But these days I’m far more willing to call attention to the challenges of raising children of color in a fundamentally racist society. I tell prospective adoptive parents to take a good, hard look at their social circles, their neighborhoods, their churches, their communities and think about how those places and spaces will look and feel to their child. I ask them what they’ll say when their kids hear slurs and taunts from bullies, and how they will answer tough questions about the persistence of racism and a playing field that is far from level. I recommend books and blogs by adoptees that don’t mince words about the fact that [...]
Reuters investigates "America's underground market for adopted children":
Another parent advertised a child days after bringing her to America. "We adopted an 8-year-old girl from China… Unfortunately, We are now struggling having been home for 5 days." The parent asked that others share the ad "with anyone you think may be interested."
Reuters analyzed 5,029 posts from a five-year period on one Internet message board, a Yahoo group. On average, a child was advertised for re-homing there once a week. Most of the children ranged in age from 6 to 14 and had been adopted from abroad – from countries such as Russia and China, Ethiopia and Ukraine. [...]
"She asked me if I wanted to hold the baby when he was born. This was a question I thought a lot about over the last few months. I said no, I wanted the first person to hold him to be his parents because that first touch is so important. It is the first and most powerful moment when a bond is formed between parent and child, and I didn’t want to steal that from Kristen and Brian. I was also terrified of getting too attached to him and then not being able to handle it when he is gone." —Photographer Callie Mitchell chronicles the process of getting pregnant and [...]
If you don't want to wait until you've lived with your dog for years before you two start looking like alike, the easiest thing to do is adopt a dog who already looks like you. Luckily, there is a new site that can help you find a dog that goes with your face. It uses your picture to match you to a dog in need of adoption that resembles you. (Right now it's only for dogs in New Zealand — though I'm sure it won't be long before this idea is imported to a city near you.) I didn't do it myself because I was too afraid I would fall [...]
In the ‘50s, Philomena Lee became pregnant outside of marriage at the age of 18. She was sent to an Irish convent to have her baby, and after that, worked off her expenses in the laundry, permitted to see her child for an hour each day. Against her will and as part of a large and secretive program of forced adoption, the nuns gave her young son away when he was three years old. Philomena was able to track down her son—a successful lawyer and former chief legal counsel to the RNC—only after his death. Her search is the subject of the movie Philomena, starring Judi [...]
So, what do you know about your birth parents?
Not much! I know she was 17, he was 19, and they weren’t married. I think my biological father had just joined the military service, and it was sort of a fork in the road—either they could get married and raise the child, or he could stay in the service, but not both.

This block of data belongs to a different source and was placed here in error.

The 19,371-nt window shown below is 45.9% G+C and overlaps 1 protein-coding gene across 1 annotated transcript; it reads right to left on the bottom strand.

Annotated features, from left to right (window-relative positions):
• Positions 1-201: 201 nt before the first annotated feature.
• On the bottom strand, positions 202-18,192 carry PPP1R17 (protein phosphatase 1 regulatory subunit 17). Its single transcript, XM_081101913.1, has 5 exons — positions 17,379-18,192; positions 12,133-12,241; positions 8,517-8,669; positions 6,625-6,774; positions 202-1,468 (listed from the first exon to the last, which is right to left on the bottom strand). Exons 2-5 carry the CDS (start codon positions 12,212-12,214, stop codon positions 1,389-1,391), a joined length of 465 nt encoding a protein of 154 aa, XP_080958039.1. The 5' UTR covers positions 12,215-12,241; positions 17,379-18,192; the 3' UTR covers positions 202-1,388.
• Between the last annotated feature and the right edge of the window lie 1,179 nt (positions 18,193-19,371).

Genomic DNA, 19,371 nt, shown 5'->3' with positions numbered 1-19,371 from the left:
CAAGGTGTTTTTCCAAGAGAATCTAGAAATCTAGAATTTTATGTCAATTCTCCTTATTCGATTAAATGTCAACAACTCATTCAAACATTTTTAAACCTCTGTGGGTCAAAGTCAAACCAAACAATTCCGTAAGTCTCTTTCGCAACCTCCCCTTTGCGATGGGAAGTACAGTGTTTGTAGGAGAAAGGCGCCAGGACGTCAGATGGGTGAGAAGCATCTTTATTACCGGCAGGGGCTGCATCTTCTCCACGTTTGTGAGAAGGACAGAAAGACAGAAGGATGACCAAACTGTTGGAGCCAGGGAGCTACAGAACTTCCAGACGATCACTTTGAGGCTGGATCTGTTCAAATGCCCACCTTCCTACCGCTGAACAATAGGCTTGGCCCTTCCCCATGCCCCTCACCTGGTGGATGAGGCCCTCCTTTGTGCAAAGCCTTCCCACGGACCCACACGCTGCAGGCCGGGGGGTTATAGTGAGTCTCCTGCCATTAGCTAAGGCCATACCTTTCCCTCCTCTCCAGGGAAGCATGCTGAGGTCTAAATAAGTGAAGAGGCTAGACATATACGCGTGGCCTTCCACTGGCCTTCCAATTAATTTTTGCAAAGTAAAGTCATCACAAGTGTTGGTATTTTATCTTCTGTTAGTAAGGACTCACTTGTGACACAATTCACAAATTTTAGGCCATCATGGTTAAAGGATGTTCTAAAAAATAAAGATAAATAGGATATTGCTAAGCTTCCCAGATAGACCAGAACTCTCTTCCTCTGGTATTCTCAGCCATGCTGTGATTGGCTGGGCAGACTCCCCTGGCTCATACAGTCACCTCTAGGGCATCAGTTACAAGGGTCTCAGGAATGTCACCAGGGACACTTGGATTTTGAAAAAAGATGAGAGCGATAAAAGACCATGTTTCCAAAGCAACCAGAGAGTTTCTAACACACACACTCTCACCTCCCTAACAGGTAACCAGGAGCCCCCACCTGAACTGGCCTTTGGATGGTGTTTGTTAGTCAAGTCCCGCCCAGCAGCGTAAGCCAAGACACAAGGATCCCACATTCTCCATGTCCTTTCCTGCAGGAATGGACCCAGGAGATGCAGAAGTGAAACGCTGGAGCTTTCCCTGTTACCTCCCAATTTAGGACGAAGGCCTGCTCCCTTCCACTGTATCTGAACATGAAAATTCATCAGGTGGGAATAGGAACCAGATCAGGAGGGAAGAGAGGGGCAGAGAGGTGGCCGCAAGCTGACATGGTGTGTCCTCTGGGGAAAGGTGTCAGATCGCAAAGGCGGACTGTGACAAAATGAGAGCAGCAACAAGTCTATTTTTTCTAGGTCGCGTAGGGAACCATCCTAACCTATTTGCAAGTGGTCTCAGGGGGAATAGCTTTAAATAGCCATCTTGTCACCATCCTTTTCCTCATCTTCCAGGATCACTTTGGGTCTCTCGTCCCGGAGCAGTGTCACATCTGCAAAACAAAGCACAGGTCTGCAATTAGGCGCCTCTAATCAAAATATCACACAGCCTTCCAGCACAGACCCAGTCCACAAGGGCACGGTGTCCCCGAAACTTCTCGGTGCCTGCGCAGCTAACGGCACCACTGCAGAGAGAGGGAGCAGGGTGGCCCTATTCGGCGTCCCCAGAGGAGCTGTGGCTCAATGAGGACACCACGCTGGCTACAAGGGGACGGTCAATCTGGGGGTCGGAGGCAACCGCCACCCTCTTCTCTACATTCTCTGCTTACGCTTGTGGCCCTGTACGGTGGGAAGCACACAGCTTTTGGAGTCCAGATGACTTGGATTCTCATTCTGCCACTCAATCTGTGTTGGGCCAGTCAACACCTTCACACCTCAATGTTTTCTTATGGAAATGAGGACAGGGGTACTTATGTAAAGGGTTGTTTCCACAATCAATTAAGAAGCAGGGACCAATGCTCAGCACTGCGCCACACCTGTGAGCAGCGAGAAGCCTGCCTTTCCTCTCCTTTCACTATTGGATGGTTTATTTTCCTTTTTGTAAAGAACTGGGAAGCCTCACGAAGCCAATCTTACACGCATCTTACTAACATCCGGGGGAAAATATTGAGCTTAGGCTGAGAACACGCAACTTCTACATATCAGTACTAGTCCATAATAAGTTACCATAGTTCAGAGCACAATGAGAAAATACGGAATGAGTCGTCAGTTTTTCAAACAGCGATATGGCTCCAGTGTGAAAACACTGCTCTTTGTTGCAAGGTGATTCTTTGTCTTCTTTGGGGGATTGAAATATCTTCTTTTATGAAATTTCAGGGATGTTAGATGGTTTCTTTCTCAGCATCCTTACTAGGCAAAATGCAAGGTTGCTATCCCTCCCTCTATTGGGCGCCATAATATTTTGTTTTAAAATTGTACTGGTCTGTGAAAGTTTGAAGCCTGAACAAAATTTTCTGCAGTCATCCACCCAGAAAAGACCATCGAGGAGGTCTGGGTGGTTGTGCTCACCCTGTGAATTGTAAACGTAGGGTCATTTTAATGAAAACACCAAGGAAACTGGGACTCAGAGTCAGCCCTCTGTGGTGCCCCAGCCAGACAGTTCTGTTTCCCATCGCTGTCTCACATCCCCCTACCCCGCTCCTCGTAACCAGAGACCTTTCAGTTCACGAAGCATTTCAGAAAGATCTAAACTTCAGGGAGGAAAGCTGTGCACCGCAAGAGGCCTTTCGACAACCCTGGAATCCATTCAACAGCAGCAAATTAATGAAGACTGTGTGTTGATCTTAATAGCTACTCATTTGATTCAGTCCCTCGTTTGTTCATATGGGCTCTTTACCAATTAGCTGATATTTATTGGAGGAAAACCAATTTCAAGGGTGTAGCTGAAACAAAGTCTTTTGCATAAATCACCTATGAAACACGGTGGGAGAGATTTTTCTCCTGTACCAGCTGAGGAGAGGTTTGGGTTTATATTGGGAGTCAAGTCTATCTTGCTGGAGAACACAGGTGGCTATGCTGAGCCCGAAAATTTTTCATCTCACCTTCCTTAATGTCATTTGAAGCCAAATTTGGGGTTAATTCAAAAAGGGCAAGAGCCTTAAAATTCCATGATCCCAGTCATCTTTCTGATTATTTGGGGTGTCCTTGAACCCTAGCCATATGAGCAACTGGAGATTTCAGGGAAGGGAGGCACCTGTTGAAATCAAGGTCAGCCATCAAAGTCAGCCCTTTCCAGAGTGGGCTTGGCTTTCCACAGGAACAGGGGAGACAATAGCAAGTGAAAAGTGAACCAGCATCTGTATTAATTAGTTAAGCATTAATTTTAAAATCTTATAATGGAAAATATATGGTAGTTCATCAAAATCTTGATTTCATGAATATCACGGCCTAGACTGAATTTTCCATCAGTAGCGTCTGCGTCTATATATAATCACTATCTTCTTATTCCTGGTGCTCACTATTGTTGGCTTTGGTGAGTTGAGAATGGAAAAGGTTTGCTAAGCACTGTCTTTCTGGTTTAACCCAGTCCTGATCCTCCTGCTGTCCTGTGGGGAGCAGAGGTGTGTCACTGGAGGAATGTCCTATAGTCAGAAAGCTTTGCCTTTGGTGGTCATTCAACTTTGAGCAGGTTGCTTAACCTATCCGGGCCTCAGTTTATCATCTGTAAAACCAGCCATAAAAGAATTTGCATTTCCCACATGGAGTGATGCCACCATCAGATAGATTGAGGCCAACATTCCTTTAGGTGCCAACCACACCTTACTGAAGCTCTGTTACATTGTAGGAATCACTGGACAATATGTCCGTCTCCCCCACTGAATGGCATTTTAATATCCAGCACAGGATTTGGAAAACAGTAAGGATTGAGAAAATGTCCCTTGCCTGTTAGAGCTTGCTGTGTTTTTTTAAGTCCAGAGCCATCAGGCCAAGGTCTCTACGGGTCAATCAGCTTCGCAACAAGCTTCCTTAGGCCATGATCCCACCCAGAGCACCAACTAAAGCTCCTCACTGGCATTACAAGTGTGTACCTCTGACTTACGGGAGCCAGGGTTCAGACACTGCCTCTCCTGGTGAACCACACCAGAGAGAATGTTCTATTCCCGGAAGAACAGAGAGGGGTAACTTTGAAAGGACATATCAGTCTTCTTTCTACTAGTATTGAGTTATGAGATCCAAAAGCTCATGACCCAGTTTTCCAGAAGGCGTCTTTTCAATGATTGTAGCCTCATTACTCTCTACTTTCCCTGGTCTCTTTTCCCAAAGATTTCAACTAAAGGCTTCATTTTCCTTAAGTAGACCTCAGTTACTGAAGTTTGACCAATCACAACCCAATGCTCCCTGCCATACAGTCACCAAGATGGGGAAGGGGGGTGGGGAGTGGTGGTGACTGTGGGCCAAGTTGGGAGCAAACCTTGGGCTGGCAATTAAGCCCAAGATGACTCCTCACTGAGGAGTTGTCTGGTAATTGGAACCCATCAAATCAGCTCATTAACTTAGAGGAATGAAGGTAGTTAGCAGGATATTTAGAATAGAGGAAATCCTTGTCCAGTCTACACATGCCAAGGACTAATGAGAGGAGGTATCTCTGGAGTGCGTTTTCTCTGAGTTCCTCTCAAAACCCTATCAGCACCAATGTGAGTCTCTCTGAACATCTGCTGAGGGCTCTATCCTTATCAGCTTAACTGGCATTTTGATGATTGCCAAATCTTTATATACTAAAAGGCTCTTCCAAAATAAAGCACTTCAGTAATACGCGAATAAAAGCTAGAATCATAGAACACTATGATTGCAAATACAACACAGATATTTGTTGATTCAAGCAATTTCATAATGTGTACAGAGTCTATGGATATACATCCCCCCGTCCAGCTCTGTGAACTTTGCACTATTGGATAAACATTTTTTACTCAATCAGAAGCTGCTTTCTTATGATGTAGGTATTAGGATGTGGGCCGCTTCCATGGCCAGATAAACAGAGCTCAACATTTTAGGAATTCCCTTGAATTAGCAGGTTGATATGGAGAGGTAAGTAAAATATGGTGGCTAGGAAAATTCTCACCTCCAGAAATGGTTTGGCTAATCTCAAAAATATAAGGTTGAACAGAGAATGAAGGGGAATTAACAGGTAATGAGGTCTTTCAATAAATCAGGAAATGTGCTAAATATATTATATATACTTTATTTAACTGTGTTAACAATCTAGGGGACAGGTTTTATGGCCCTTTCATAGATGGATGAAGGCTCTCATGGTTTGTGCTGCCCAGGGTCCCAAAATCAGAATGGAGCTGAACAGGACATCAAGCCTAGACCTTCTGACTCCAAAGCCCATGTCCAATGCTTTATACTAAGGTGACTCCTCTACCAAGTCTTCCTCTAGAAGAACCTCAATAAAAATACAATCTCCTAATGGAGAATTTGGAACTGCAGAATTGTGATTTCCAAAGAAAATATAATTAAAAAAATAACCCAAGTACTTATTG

How old were you when you were adopted?
I was born in September 1985, and I got to America on January 15, 1986.
Did your adoptive parents fly [...]
As Hairpin pal Betty points out, "Harriet Poppleton looks like a person." Also, her name is HARRIET POPPLETON. It's hard to believe that the same person who came up with that three years ago could now forsake her. What did you do, Harriet? Someone in Portland, preferably not a creep, can adopt her for $12.
A couple of great long stories went up this week about the "orphan fever" that's been sweeping evangelical Christianity for the last few years. Jill Filipovic, writing earlier this year, sums it up well: "Adoption is crucial, [Christian advocates] say, to end an orphan crisis that impacts 153 million children. These are children from the Third World who have nothing; anything American parents can give them is better than their dire circumstances. They are living in orphanages just waiting for someone to come rescue them."
Alli is a 26-year-old woman who lives in New York. When she was 11 days old, she was adopted through a closed process, and she grew up in the suburbs of Chicago.
Do you remember finding out that you were adopted?
I don’t, really! I feel like it’s always been part of my consciousness. When do you start being conscious of things — maybe age 3, age 5? They must have told me when I was really young. My mom bought me these books for children about what it means to be adopted. She’d tell me I didn’t grow in her womb, I grew in her heart.
What is your [...]
I have no memory of my parents telling me I’m adopted. They started talking about it so early that it was always simply a fact of my life. I know other adopted kids who had the “big reveal” happen, or worse, the “big figured-it-out-on-my-own” when they were thinking, cognizant humans, and that was always a traumatic drama bomb. For me, being adopted was normal, even before I totally understood what it meant. (As a child, I imagined Adoption Agencies were like retailers, with rows of slanted shelving like Payless Shoes, but instead of pumps and sandals, there were babies, wrapped in pink or blue, lined up for easy viewing.) [...]